If you do not backup your data, now is the time to ask yourself why not? Do you think you are above hard drive crashes, theft, and natural disasters? Chances are you probably have not put much thought into backing up your data, yet it is an extremely important process if you want to keep your business going or save your personal files. The following are some more specific reasons why you should back up your data on a regular basis.
Why You Should Back up Data
A back up is a redundancy built into your system, that way if one area fails you have another that you can rely on. For example, you would not go parachuting without a backup parachute in place, right? The same can be said for data. Having a backup in place can save you lots of hassle in the long run.
- Recover Lost Files – Sometimes data is accidentally lost through an employee accident or opening malware through your emails. File can be deleted in a matter of moments before you even know what happened. If you already have a backup in place, there is no reason to panic and you can keep continuing on with business as usual. No matter how large or small the file is, you will be happy you had the back up in place if your files suddenly start disappearing.
- Downtime Equals a Loss – When it comes to downtime in a business, time is money. The longer you are down, the more likely you are to go out of business. The University of Texas did a study that showed 43 percent of businesses who suffered a major data loss never recovered and had to shut down. Most of these companies closed within two years of the loss. Backing up your data can prevent this from happening and potentially save your business down the road.
- Archives and Taxes – Business and individual records should be kept for certain periods of times for tax purposes. There are different regulations regarding what you should keep and how long you should keep it for. If you keep your tax information on your computer, then it is a good idea to back it up. The IRS may request information or do a full on audit at any time. Make sure you have the data handy to make things go much smoother.
- Do Not Have to do Work Twice – You already did the work once, do you really want to do it again? Chances are you want to move on to the next project. Back up your data as you go along so in case you accidentally delete or lose data, the entire project is not lost. If you do have to do something twice, chances are it will only take five minutes instead of the few hours you put into it earlier, which is a minor example. The worst case scenario is losing employees’ work in the process as well and asking them to complete it all over again.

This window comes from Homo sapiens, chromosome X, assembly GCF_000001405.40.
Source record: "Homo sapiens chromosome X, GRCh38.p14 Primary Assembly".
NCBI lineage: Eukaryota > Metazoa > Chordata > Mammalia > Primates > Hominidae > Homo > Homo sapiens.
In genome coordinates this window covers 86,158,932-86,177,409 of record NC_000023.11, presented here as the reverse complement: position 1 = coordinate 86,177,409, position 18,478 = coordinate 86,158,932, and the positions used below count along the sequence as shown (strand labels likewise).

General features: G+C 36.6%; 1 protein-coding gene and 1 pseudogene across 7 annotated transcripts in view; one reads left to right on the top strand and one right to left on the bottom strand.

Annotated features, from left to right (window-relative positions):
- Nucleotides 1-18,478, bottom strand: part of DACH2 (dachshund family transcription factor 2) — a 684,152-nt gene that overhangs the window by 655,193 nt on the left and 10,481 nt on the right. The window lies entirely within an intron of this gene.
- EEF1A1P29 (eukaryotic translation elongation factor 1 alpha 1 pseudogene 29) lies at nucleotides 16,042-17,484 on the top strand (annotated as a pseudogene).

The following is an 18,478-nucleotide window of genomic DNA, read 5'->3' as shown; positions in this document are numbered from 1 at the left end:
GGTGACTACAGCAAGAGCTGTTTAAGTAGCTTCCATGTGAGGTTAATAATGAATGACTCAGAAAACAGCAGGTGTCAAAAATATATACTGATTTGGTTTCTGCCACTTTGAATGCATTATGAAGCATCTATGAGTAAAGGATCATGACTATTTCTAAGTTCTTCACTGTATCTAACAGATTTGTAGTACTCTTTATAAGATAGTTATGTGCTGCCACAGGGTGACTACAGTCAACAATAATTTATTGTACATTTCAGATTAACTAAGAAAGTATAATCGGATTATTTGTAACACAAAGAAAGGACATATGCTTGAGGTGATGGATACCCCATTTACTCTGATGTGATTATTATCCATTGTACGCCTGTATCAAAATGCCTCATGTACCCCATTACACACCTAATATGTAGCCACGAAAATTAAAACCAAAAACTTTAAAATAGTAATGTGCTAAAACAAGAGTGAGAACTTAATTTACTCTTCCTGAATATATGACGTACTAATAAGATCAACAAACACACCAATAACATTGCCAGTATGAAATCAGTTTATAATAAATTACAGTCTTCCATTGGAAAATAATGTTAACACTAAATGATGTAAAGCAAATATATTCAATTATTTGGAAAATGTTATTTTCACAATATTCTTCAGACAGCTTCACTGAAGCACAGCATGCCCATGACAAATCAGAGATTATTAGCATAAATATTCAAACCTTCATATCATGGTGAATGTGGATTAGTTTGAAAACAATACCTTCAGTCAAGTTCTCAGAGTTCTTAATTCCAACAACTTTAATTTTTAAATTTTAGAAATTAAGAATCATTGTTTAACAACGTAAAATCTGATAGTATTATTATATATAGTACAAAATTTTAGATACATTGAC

- Convenience- When you backup your files, you are creating room for convenience. For instance, backing up your files in the cloud or using any of the backup services provided by Google or Amazon gives you instant access to those files anywhere you are in the world. In a world where speed is of essence in business, retrieving files and documents with convenience is a smart move to catch up with the ever evolving business climate.
What Type of Data to Back up
When backing up your data, the first thing to do is back up all of the critical information. Think about what you have on your computer and start with the most important data and work backwards. This could be anything from important documents to account information to clients’ information.
Back up Basics
Once you have decided where to start, think about where you back up your data. You should have a hard copy and an off-site copy of the data at the very least. The hard copy can be a flash drive or an external hard drive. The off-site copy can be a cloud system that you pay for to keep your data secure. This way, if something does happen to the business, such as a fire or flood, all the data will be safe off-site.
Backing up your information is important whether you are a business or an individual. Data loss can be detrimental to small businesses and memories are irreplaceable. Make sure you backup your data and files in at least two different places for safe keeping. Start by backing up critical information first and work towards the least important information. Next time you will be ready if a hard drive crash does happen.